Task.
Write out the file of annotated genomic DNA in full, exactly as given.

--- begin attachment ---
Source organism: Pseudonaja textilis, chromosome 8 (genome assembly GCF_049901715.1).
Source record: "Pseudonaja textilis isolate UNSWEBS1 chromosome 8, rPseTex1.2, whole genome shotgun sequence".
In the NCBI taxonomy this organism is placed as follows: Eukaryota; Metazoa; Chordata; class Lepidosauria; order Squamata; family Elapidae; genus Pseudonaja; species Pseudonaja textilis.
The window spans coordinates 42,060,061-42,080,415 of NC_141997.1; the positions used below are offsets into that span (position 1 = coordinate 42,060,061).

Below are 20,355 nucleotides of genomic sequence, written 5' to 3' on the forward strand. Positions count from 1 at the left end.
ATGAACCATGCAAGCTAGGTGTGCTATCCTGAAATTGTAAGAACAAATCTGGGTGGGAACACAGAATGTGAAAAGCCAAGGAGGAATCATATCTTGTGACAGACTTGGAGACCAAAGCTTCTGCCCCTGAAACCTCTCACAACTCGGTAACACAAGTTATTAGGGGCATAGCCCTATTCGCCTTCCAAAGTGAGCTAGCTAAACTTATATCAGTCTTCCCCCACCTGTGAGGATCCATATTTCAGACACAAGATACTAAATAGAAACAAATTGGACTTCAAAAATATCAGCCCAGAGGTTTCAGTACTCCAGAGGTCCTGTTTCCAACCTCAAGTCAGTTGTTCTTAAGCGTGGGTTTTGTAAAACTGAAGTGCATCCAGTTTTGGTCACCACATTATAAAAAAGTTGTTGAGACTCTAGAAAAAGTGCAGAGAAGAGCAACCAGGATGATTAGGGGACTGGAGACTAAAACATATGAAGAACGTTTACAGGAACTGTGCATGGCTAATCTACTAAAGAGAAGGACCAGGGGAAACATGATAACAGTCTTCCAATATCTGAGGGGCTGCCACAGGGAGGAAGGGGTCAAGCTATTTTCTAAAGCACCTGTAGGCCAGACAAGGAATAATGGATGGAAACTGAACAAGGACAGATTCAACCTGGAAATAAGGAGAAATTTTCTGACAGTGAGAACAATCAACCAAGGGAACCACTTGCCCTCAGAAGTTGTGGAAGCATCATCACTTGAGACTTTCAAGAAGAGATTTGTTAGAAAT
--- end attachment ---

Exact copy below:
Source organism: Pseudonaja textilis, chromosome 8 (genome assembly GCF_049901715.1).
Source record: "Pseudonaja textilis isolate UNSWEBS1 chromosome 8, rPseTex1.2, whole genome shotgun sequence".
In the NCBI taxonomy this organism is placed as follows: Eukaryota; Metazoa; Chordata; class Lepidosauria; order Squamata; family Elapidae; genus Pseudonaja; species Pseudonaja textilis.
The window spans coordinates 42,060,061-42,080,415 of NC_141997.1; the positions used below are offsets into that span (position 1 = coordinate 42,060,061).

Below are 20,355 nucleotides of genomic sequence, written 5' to 3' on the forward strand. Positions count from 1 at the left end.
ATGAACCATGCAAGCTAGGTGTGCTATCCTGAAATTGTAAGAACAAATCTGGGTGGGAACACAGAATGTGAAAAGCCAAGGAGGAATCATATCTTGTGACAGACTTGGAGACCAAAGCTTCTGCCCCTGAAACCTCTCACAACTCGGTAACACAAGTTATTAGGGGCATAGCCCTATTCGCCTTCCAAAGTGAGCTAGCTAAACTTATATCAGTCTTCCCCCACCTGTGAGGATCCATATTTCAGACACAAGATACTAAATAGAAACAAATTGGACTTCAAAAATATCAGCCCAGAGGTTTCAGTACTCCAGAGGTCCTGTTTCCAACCTCAAGTCAGTTGTTCTTAAGCGTGGGTTTTGTAAAACTGAAGTGCATCCAGTTTTGGTCACCACATTATAAAAAAGTTGTTGAGACTCTAGAAAAAGTGCAGAGAAGAGCAACCAGGATGATTAGGGGACTGGAGACTAAAACATATGAAGAACGTTTACAGGAACTGTGCATGGCTAATCTACTAAAGAGAAGGACCAGGGGAAACATGATAACAGTCTTCCAATATCTGAGGGGCTGCCACAGGGAGGAAGGGGTCAAGCTATTTTCTAAAGCACCTGTAGGCCAGACAAGGAATAATGGATGGAAACTGAACAAGGACAGATTCAACCTGGAAATAAGGAGAAATTTTCTGACAGTGAGAACAATCAACCAAGGGAACCACTTGCCCTCAGAAGTTGTGGAAGCATCATCACTTGAGACTTTCAAGAAGAGATTTGTTAGAAAT